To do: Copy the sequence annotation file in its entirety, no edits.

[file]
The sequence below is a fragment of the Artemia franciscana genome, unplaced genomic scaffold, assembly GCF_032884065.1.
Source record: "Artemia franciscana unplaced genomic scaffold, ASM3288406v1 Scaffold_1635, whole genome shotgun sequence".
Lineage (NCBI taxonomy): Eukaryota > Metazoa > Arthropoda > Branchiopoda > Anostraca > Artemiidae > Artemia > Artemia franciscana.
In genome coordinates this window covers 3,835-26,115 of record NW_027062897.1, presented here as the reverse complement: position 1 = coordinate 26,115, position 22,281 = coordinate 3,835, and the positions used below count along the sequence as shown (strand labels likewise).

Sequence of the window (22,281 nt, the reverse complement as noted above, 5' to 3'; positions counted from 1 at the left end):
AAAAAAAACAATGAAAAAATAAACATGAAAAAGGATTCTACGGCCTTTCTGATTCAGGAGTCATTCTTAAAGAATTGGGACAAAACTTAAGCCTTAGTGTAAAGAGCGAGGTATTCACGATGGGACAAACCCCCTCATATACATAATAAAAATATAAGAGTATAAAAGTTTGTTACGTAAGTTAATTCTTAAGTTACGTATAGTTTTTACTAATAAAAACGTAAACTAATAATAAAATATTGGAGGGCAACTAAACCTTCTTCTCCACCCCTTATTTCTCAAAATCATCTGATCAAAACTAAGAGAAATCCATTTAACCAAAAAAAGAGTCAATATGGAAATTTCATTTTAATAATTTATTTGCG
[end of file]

The sequence below is a fragment of the Artemia franciscana genome, unplaced genomic scaffold, assembly GCF_032884065.1.
Source record: "Artemia franciscana unplaced genomic scaffold, ASM3288406v1 Scaffold_1635, whole genome shotgun sequence".
Lineage (NCBI taxonomy): Eukaryota > Metazoa > Arthropoda > Branchiopoda > Anostraca > Artemiidae > Artemia > Artemia franciscana.
In genome coordinates this window covers 3,835-26,115 of record NW_027062897.1, presented here as the reverse complement: position 1 = coordinate 26,115, position 22,281 = coordinate 3,835, and the positions used below count along the sequence as shown (strand labels likewise).

Sequence of the window (22,281 nt, the reverse complement as noted above, 5' to 3'; positions counted from 1 at the left end):
AAAAAAAACAATGAAAAAATAAACATGAAAAAGGATTCTACGGCCTTTCTGATTCAGGAGTCATTCTTAAAGAATTGGGACAAAACTTAAGCCTTAGTGTAAAGAGCGAGGTATTCACGATGGGACAAACCCCCTCATATACATAATAAAAATATAAGAGTATAAAAGTTTGTTACGTAAGTTAATTCTTAAGTTACGTATAGTTTTTACTAATAAAAACGTAAACTAATAATAAAATATTGGAGGGCAACTAAACCTTCTTCTCCACCCCTTATTTCTCAAAATCATCTGATCAAAACTAAGAGAAATCCATTTAACCAAAAAAAGAGTCAATATGGAAATTTCATTTTAATAATTTATTTGCG